Following on from my previous post “Athletic Art“, I’ve managed to find a YouTube clip showing the double-decker bus that has been turned into a sculpture of an athlete doing push-ups – you can see it in action here, it’s so clever!  If you get the chance to pop along to Islington and see it for yourself, please send me your pictures!

Keeping it simple

This picture is doing the rounds on the social networks today – a great advert for the Glasgow subway I think – You may just go round in circles but at least you can’t get lost!

Athletic Art

This is my favourite image so far of the imminent London2012 Olympics!

A Czech artist has re-modelled a traditional London double-decker bus into a mechanical sculpture of an athlete doing push-ups to celebrate the Olympic Games opening in the British capital on Friday.

David Cerny bought the 1957 bus from an owner in the Netherlands, attached two huge arms, an electrical engine and a lot of wiring and suspension tools to make it into a piece of art named “London Boosted”.

Cerny, whose past works have enraged European politicians and sought to poke fun at rival artists, has installed the bus outside the Czech Olympic House in London’s Islington neighbourhood.

“There is one common exercise for every sportsman in the world, and that is push-ups,” Cerny said.  “It is training for sport activities but at the same time it is also punishment in armies and prisons. So the push-ups are a very universal physical activity…It is in a way very ironic.”

For regular travellers on this particular transport however, the irony might be the fact that there’s only one and not 3 identical buses there at the same time!

Steer clear of Beer!

Perhaps as a result of the lack of investment in recent years, a road in Devon has been closed indefinitely after part of it collapsed.  Cracks – thought to be caused by persistent rain – began to appear on Old Beer Road in Seaton on Wednesday and within 48 hours part of the road had collapsed and Devon County Council is now concerned more of the road could disappear.  Members of the public have been urged to stay away from the “potentially dangerous” road.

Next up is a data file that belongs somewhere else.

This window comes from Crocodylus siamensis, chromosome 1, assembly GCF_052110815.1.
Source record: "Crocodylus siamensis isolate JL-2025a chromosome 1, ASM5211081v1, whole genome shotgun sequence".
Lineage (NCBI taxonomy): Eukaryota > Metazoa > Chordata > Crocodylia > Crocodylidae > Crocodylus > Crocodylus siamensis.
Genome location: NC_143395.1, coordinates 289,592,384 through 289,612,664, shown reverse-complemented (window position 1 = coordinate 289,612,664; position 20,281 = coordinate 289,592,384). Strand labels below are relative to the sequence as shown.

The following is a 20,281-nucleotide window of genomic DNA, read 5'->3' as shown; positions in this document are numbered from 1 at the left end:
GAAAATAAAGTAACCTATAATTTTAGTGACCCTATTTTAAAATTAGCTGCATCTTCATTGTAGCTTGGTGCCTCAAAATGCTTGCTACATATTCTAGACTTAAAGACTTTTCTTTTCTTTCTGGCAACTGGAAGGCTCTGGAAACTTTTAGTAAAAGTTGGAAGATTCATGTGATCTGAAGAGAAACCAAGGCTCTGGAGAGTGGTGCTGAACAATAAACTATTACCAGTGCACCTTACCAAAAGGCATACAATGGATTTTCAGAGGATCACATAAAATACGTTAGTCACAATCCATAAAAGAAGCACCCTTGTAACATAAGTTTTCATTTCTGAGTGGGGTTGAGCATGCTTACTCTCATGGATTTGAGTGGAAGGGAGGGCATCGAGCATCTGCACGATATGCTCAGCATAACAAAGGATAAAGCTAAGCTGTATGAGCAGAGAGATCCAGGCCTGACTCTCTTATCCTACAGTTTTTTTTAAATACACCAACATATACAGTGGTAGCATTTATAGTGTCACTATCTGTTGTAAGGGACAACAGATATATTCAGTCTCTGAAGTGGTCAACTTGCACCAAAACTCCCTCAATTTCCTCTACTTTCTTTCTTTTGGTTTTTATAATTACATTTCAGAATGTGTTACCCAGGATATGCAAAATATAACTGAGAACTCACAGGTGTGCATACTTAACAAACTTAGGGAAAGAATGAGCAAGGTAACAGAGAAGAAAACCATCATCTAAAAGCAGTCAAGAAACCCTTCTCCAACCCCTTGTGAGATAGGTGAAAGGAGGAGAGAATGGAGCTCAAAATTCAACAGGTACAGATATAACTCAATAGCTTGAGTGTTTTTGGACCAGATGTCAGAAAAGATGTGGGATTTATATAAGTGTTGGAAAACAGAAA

The council said the road had dropped by about 1m (about 3ft) in the past 24 hours and barriers had been put up to prevent any access. 

But perhaps more sinister forces are at work?  Surely it is no coincidence that the road collapsed on Friday 13th?  The curse of paraskevidekatriaphobia strikes again!

Let the train take the strain?

In the last week I have spent upwards of 40 hours on various trains, travelling around the country as part of my latest consultancy assignment.

It started last Thursday when, with about half an hour’s notice, I had to make my way from my home in Glasgow to a hotel at East Midlands Airport for a briefing at 8.30am the following day.   After discovering there are now no flights at all from Glasgow Airport to East Midlands Airport (despite the fact that I have done this journey before!), I had no option but to go by train.  This was my journey:

18:00 Get dropped off at Mount Florida Station for train to Glasgow Central and pick up tickets
18:40 Take train from Glasgow Central to Warrington Bank Quay – running 12 minutes late for no apparent reason
21:20 Arrive at Warrington Bank Quay and take a taxi (in the rain) to Warrington Central
22:03 Take train from Warrington Central to Nottingham, although this train was in fact running 20 minutes late – no explanation given
01:00 Arrive at Nottingham and take taxi to hotel at East Midlands Airport
01:30 Check into my room at the hotel